The country has no real economy to speak of other than the drug trade, and the US has spent well over marshal plan money trying to make it one.

It is inherently about winning the war because without winning the war you can't have the stability required to build a modern economy, and without a modern economy you can't build a modern state.
 

koji kabuto

Member
Russia Backs Afghan Taliban Demand to Withdraw Foreign Troops

Of course it's justified" for the Taliban to oppose the foreign military presence, President Vladimir Putin's special envoy for Afghanistan, Zamir Kabulov, said in an interview in Moscow. ”Who's in favor? Name me one neighboring state that supports it."

https://www.bloomberg.com/news/arti...han-taliban-demand-to-withdraw-foreign-troops

Iran Backs Taliban With Cash and Arms
KABUL—When Abdullah, a Taliban commander in central Afghanistan, needs more rifles and ammunition, he turns to the same people who pay his $580-a-month salary: his Iranian sponsors.

Iran supplies us with whatever we need," he said.

https://www.wsj.com/articles/iran-backs-taliban-with-cash-and-arms-1434065528

It will never stop as long as Russia/Iran wants them to keep on going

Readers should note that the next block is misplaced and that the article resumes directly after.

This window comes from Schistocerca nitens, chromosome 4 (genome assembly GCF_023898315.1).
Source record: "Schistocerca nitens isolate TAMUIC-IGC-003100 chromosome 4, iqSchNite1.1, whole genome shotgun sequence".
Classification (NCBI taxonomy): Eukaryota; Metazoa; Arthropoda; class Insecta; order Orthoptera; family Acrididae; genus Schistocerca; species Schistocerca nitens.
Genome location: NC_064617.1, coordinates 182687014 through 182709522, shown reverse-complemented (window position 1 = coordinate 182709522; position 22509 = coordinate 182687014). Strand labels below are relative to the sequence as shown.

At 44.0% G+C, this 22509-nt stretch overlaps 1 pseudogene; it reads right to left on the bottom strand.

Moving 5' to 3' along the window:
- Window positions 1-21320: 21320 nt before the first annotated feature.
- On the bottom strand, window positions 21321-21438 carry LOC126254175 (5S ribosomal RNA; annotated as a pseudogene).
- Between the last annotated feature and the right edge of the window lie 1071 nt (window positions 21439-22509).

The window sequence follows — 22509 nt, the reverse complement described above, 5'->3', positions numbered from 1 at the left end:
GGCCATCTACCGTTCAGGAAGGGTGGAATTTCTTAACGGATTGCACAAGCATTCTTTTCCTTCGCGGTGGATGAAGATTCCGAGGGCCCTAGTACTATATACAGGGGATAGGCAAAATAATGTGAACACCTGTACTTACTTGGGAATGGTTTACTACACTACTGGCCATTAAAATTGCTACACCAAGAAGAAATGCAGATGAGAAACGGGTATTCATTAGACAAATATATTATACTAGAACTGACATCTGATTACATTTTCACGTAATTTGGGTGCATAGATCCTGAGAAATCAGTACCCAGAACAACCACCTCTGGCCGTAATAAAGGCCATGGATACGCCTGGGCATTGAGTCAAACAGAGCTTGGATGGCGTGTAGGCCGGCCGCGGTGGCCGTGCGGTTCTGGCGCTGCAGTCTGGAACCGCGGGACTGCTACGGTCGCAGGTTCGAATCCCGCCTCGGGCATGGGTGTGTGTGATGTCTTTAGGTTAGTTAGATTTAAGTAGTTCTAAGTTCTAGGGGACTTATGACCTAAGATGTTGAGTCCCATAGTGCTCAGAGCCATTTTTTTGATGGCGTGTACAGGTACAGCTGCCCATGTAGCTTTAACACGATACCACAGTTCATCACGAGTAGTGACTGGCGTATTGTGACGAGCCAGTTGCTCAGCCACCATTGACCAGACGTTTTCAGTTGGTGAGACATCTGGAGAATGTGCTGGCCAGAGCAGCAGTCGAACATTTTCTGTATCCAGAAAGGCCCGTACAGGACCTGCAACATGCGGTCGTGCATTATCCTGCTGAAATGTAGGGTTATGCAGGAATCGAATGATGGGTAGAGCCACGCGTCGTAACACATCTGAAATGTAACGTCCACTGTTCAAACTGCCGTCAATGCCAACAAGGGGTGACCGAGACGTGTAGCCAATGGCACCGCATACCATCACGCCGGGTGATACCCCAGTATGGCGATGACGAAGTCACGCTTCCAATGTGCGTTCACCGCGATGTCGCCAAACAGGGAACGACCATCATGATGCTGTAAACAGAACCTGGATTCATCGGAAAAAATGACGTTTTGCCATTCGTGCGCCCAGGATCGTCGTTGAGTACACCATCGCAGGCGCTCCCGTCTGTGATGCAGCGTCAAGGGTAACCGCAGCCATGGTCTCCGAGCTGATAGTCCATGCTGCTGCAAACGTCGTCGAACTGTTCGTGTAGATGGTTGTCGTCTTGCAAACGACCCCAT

Na, as long as Pakistan plays chicken with both sides the war is essentially unwinnable. You can't effectively enforce the Pakistan Afghanistan border because said border only exists in the mind of the British viceroy who drew the line on a map and called it a day.
Yep, Waziristan will constantly funnel new radicalized soldiers from the mountains and theres not a lot to be done for it. Southern Afghanistan is unwinnable. The only solution is basically to split off a new state and try and keep Kabul and the north stable. Build a tech industry in the metro area and hope you can decrease reliance on the golden trade.
 
It will never stop as long as Russia/Iran wants them to keep on going
It's amazing the US has learned nothing from history. They put themselves in the same situation the Russians were in, in the same country, with the same forces. Just now, Russia is the one arming the terrorists.
 

pa22word

Member